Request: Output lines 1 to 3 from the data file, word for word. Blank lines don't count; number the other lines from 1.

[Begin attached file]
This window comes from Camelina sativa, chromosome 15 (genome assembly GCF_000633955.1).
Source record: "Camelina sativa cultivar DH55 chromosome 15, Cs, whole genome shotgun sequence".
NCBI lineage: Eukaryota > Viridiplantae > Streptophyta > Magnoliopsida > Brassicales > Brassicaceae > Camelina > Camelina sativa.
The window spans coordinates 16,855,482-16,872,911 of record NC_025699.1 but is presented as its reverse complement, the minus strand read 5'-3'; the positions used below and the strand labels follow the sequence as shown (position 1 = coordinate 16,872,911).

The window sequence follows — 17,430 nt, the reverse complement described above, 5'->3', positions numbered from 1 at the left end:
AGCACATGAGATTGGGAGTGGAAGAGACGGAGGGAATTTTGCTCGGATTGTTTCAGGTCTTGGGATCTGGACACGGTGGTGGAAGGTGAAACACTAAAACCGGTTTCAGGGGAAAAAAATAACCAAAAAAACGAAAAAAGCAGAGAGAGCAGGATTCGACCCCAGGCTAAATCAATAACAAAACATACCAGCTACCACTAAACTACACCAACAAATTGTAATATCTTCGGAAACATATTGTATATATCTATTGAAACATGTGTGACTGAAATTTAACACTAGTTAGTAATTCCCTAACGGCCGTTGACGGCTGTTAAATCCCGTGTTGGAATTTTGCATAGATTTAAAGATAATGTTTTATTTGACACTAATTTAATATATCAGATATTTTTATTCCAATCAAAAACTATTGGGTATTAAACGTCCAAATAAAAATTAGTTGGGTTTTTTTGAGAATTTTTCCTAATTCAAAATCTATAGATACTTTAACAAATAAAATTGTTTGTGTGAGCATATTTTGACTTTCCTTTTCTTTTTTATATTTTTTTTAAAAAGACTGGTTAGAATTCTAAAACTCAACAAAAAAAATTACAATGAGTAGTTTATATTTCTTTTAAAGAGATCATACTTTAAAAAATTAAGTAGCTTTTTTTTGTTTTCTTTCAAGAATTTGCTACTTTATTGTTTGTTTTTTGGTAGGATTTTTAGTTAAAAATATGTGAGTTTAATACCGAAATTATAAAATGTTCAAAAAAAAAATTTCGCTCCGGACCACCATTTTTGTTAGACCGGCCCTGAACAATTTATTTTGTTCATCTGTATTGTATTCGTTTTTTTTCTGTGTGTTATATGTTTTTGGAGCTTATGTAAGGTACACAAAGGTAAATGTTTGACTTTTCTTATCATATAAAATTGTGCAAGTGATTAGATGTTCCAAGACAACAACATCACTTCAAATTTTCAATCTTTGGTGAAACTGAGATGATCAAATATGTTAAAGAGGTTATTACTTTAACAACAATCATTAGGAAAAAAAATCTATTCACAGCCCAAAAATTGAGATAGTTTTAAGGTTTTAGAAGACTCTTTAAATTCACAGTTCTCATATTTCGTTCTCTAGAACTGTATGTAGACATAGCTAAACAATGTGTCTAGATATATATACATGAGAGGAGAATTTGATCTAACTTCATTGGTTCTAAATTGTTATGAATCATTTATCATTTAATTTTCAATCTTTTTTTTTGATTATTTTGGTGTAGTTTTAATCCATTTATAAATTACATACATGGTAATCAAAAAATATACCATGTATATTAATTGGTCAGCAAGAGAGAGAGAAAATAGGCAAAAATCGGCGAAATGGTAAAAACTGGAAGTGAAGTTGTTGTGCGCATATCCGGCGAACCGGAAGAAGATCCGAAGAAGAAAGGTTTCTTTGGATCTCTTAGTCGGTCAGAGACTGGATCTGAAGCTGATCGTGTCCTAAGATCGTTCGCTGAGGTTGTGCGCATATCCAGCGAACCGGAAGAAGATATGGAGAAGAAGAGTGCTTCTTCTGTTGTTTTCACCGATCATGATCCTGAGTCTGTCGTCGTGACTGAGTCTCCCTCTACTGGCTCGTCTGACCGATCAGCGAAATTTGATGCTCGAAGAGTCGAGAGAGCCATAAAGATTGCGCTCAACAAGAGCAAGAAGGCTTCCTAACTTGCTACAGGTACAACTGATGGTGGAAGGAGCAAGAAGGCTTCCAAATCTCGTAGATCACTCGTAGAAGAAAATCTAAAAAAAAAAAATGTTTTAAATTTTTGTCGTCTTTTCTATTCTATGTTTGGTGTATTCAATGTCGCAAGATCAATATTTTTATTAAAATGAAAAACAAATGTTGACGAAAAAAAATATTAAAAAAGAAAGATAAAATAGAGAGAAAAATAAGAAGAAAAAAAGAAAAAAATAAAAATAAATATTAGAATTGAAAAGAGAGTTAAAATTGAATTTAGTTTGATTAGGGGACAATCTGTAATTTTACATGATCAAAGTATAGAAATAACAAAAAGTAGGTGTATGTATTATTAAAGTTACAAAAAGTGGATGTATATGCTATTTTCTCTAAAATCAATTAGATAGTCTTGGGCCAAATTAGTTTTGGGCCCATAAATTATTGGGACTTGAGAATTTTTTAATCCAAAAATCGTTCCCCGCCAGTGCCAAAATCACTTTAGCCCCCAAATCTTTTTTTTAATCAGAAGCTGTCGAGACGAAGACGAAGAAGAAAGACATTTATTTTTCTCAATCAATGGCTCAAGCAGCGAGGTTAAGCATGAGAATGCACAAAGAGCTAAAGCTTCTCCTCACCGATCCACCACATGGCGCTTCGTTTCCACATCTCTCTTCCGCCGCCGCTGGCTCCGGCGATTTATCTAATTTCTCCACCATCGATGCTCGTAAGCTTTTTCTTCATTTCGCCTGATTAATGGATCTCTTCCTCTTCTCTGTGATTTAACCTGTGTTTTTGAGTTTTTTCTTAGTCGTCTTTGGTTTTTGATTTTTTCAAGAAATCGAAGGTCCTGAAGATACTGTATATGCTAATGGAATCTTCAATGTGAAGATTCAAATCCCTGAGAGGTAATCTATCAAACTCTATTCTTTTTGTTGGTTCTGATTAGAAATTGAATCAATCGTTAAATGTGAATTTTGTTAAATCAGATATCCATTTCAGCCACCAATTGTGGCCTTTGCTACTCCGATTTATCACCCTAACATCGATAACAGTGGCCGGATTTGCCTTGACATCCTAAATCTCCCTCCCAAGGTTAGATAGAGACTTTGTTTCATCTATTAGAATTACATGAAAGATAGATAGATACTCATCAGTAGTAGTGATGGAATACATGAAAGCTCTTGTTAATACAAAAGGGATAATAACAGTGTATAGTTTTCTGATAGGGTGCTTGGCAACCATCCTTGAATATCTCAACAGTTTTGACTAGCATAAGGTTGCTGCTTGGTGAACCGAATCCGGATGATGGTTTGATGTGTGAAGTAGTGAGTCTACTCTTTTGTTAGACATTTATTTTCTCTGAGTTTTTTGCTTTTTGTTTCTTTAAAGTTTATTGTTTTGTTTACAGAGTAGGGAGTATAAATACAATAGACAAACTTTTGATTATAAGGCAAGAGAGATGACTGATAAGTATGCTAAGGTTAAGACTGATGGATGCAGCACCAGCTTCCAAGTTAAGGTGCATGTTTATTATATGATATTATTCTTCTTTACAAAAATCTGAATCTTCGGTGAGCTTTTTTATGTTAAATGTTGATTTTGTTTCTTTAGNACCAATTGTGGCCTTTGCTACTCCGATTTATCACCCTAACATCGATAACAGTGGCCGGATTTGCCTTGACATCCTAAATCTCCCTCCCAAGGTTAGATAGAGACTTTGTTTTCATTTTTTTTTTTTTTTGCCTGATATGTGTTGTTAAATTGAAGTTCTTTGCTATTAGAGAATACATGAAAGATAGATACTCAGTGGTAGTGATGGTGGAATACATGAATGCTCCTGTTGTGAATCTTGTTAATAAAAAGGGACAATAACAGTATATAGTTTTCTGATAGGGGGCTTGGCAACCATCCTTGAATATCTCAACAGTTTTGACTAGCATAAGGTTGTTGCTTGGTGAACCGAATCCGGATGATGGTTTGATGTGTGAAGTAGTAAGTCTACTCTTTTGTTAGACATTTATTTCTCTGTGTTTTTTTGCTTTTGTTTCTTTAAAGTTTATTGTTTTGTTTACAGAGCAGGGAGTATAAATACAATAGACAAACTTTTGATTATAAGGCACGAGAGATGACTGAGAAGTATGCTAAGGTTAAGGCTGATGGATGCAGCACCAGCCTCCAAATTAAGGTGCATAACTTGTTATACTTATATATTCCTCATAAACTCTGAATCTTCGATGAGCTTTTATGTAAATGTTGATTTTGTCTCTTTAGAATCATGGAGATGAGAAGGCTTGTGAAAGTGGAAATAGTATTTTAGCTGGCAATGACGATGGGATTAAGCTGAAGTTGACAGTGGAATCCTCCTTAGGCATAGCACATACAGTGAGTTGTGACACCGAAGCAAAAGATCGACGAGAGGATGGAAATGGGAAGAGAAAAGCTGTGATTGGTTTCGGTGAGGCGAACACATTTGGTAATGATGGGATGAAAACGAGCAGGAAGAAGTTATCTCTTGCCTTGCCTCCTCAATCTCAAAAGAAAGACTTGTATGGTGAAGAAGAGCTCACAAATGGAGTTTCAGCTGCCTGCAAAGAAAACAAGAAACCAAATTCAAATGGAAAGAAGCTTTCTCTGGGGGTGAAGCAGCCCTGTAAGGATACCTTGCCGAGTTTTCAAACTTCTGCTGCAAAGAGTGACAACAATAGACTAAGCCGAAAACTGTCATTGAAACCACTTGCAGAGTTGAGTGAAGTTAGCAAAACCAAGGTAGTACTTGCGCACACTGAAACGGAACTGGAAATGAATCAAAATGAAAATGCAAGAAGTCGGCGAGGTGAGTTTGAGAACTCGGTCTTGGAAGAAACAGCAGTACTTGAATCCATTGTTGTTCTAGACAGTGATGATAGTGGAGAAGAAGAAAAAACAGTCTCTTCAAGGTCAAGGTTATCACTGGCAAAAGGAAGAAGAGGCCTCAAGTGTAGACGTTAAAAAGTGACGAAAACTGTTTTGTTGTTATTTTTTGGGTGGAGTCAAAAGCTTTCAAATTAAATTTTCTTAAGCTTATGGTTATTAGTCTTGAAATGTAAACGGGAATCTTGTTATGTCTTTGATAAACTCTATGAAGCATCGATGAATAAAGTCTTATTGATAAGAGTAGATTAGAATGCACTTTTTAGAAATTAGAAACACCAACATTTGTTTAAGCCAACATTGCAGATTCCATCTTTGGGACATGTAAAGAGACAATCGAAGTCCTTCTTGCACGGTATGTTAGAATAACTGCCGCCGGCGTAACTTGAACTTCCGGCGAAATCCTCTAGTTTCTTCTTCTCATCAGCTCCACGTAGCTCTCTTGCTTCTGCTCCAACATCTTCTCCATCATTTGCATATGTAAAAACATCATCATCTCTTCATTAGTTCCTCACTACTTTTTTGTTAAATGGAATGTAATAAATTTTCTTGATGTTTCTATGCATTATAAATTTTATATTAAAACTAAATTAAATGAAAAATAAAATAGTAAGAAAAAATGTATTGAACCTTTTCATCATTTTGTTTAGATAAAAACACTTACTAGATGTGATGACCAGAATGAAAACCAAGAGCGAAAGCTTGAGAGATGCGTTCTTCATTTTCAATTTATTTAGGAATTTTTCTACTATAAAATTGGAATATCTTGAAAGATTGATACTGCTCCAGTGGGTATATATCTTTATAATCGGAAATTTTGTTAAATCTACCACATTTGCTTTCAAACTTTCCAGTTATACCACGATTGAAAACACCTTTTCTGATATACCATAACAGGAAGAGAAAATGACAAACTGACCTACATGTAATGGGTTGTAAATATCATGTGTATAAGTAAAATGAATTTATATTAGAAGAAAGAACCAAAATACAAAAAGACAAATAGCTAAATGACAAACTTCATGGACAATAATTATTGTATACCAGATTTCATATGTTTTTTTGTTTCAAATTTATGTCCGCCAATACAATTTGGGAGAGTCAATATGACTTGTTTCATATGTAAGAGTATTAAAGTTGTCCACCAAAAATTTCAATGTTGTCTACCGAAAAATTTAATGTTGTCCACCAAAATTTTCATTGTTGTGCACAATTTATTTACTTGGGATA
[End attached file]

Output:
This window comes from Camelina sativa, chromosome 15 (genome assembly GCF_000633955.1).
Source record: "Camelina sativa cultivar DH55 chromosome 15, Cs, whole genome shotgun sequence".
NCBI lineage: Eukaryota > Viridiplantae > Streptophyta > Magnoliopsida > Brassicales > Brassicaceae > Camelina > Camelina sativa.